So, have we gone too far?

On the one hand, we might argue that the leading edge of science—as confirmed by the “observer effect” in the theory of quantum mechanics (which proclaims that the mere observance of a phenomenon inevitably changes that phenomenon)—seems to support the postmodern assertion that there is no objective claim to truth, that reality is entirely subjective, and beauty truly is in the eye of the beholder. This would indeed please the relativity of the Pluto in Libra sensibility. But is it correct or even constructive to take such a radical position? What are the downsides to this deconstructed perspective?

The main criticism of postmodernism is that it has performed a slight-of-hand trick by positioning itself as somehow impervious to it’s own critique. It posits that everything is socially constructed and thus there can be no valid claim to objective truth. Well, wouldn’t that make the claim of postmodernism—that everything is false—itself a false claim?  If we apply postmodern criticism to postmodernism itself, it immediately seems to fall apart. And despite its litany of criticisms, it seems to offer little in the way of effective solutions. 

This has been the rebuke of postmodernism proffered by people like Jordan Peterson (himself a first wave Pluto in Virgo), who became a lightning rod for conservatives when he pushed back against transgender identitly politics in his native Canada. While his reactionary perspective is not without flaws, his forceful rhetoric has made many allies who have rallied around a new political center, which is questioning the intersectionality of gender politics and “woke” culture and formed into a new nexus that has self-identified as the Intellectual Dark Web.

There’s a sense that the Pluto in Libra generation seems to be positioned smack dab in the center of this evolving controversy, which appears to be dividing somewhat along generational lines. Many of the new leaders of wokeness, such as congresswomen  Ayanna Pressely, authors  Ta-Nehisi Coates and Ibraham X. Kendi and filmmaker Justin Simian are Pluto in Libra cohorts of color. (Notably, Robin DiAngelo, author of current bestseller Whilte Fragility is a white female last wave Pluto in Leo Baby Boomer). Many of the reactionaries of Jordan Peterson’s ilk (like Joe Rogan, Eric and Brett Weinstein, Sam Harris and David Fuller of Rebel Wisdom) are all Pluto in Virgo cohorts (and incidentally, all white males). And it would seem the Pluto in Libra response to these criticisms of wokeness has resulted in a new phenomenon: cancel culture.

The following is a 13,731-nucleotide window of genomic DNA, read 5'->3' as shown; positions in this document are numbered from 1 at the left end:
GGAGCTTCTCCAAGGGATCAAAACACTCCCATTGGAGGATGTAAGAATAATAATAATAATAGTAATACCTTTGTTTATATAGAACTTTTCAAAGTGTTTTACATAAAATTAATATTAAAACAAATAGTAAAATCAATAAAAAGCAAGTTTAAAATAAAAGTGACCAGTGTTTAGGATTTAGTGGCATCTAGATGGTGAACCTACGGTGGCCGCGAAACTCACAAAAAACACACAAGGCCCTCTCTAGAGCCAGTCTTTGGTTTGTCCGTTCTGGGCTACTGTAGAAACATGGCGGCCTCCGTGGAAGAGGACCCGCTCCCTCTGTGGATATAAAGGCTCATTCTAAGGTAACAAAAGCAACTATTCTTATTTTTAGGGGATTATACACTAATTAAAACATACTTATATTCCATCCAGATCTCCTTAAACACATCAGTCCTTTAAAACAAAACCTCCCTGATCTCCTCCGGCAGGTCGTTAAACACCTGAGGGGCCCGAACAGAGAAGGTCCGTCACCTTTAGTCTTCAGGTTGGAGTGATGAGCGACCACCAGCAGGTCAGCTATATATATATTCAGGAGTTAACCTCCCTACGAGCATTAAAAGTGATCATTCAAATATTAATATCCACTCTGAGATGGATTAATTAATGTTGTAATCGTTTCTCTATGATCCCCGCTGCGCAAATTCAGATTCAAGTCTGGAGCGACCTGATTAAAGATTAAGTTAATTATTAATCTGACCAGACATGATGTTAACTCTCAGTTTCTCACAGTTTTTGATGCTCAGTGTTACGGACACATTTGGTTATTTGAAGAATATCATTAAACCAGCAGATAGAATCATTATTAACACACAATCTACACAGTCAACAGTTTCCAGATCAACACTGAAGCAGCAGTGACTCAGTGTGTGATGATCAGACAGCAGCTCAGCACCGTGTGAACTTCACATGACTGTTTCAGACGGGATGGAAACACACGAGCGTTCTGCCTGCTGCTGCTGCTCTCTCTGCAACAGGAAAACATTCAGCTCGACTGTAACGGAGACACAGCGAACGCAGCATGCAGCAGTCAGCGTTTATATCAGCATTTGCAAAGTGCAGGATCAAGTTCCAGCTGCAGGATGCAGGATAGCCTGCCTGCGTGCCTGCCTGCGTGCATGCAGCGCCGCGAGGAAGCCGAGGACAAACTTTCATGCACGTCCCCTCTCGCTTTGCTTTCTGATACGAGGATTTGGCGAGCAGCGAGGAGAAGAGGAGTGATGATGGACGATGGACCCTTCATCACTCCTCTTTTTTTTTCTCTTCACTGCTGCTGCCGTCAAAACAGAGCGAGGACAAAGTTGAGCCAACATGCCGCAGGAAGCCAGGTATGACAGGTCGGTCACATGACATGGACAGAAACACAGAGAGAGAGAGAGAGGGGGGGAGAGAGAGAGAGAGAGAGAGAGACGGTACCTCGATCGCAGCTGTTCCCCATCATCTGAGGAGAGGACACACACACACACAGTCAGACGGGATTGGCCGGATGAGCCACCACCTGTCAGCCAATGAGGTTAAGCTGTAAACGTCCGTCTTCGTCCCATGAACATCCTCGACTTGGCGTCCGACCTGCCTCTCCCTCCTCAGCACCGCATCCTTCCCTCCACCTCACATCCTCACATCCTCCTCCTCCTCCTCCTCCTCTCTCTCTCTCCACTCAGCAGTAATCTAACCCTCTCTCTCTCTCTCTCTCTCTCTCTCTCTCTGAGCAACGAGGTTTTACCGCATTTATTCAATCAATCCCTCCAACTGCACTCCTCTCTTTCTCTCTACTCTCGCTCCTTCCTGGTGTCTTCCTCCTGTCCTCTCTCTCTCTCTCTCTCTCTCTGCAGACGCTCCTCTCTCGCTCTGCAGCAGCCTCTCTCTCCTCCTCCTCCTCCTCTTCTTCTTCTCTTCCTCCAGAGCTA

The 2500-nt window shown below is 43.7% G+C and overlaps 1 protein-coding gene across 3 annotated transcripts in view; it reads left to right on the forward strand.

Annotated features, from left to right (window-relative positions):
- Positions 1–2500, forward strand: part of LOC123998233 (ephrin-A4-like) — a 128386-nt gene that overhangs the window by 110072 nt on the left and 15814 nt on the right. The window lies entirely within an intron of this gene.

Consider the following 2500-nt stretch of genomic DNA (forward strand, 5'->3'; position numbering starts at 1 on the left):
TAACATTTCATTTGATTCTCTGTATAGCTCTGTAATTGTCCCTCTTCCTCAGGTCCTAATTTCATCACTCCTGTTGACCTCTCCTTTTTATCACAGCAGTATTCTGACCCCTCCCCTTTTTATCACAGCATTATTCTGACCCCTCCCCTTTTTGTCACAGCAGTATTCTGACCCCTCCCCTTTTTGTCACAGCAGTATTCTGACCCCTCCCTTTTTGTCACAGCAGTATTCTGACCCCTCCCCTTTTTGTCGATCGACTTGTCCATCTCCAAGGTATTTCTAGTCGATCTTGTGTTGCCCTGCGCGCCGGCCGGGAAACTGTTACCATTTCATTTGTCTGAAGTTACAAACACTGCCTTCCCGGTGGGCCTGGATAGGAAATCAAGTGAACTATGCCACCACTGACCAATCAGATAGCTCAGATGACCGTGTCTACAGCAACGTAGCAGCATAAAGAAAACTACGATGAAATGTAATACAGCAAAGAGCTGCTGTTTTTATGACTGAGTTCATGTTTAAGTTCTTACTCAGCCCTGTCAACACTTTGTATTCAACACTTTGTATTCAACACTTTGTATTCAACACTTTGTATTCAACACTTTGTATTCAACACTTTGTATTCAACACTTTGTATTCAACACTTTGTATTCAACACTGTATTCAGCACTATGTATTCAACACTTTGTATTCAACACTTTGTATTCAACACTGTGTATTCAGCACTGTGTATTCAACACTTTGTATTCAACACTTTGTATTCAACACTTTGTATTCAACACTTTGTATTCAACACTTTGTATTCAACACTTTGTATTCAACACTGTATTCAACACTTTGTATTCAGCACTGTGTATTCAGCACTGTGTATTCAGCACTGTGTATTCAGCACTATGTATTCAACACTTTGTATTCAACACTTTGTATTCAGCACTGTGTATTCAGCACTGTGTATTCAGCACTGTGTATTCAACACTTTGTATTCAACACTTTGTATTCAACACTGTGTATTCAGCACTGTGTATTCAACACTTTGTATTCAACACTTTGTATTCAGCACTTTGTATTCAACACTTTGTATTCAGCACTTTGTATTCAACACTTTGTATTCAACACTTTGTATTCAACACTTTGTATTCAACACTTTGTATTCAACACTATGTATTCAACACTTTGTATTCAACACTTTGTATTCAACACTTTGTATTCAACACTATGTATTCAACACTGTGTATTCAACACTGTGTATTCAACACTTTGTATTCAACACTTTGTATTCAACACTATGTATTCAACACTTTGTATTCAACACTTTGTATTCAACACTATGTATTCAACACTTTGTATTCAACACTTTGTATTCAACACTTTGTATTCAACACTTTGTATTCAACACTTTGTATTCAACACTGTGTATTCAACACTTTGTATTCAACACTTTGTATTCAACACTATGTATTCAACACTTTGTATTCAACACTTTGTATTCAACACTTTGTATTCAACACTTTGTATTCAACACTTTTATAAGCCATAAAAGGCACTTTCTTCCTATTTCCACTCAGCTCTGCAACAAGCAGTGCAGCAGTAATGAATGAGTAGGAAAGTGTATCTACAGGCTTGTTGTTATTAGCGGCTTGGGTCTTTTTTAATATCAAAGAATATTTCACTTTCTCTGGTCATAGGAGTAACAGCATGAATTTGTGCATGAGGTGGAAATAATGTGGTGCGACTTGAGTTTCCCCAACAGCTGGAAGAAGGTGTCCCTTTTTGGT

And here we see a synergy between the Pluto in Libra and Pluto in Scorpio generations. These are both inherently socially-oriented (and hence politically-minded) peer groups. And as they now hold a majority position across institutional America, their values are being rapaciously propagated throughout society. The virtue-signalling that has recently rippled through corporate America—witnessing entire companies and their brands pledging solidarity with woke culture—can be directly attributed to this Libra/Scorpio generational alliance. Does this mean that every American between the ages of 25–48 is a proponent of wokeness? No, of course not. But it does represent the dominant values of this combination of generational archetypes. 

And to many who don’t necessarily share these values or adhere to this perspective, there’s a sense of having it shoved down their throats. Which is proving a tough pill to swallow, and generating a lot of push back and fermenting some quite bitter resentment. Here we might intuit that the innate abilities of the Pluto in Libra generation that would enable them to play the crucial role of cultural mediators needs to be pressed into immediate service. The question here becomes whether or not they can channel their archetypal devotion to fairness and balance, or if they will succumb to the dangers of pushing too hard on one side of their proverbial scale, creating a rather disastrous disequilibrium, despite their having the best of intentions.

This is going to prove a tricky situation to navigate and will require threading the needle to get it right. Thus, this Pluto in Libra generation may well find themselves much like a middle child torn between two disagreeable siblings, with the older Pluto in Virgo GenXers calling for a more cautious and conservative response, while the younger Pluto in Scorpio Millennials demand we charge full steam ahead. It’s a rather unenviable position, but a role this soul collective has apparently been born to play. I for one am rooting for them to tap their Venusian capacity to build consensus and restore a sense of civility to the social discourse that has been all but destroyed by the memetic tribalism of culture war 2.0.  This generation might hold the balance between war and peace. So, fare-thee-well, my Pluto in Libra brothers and sisters. 

Power Struggle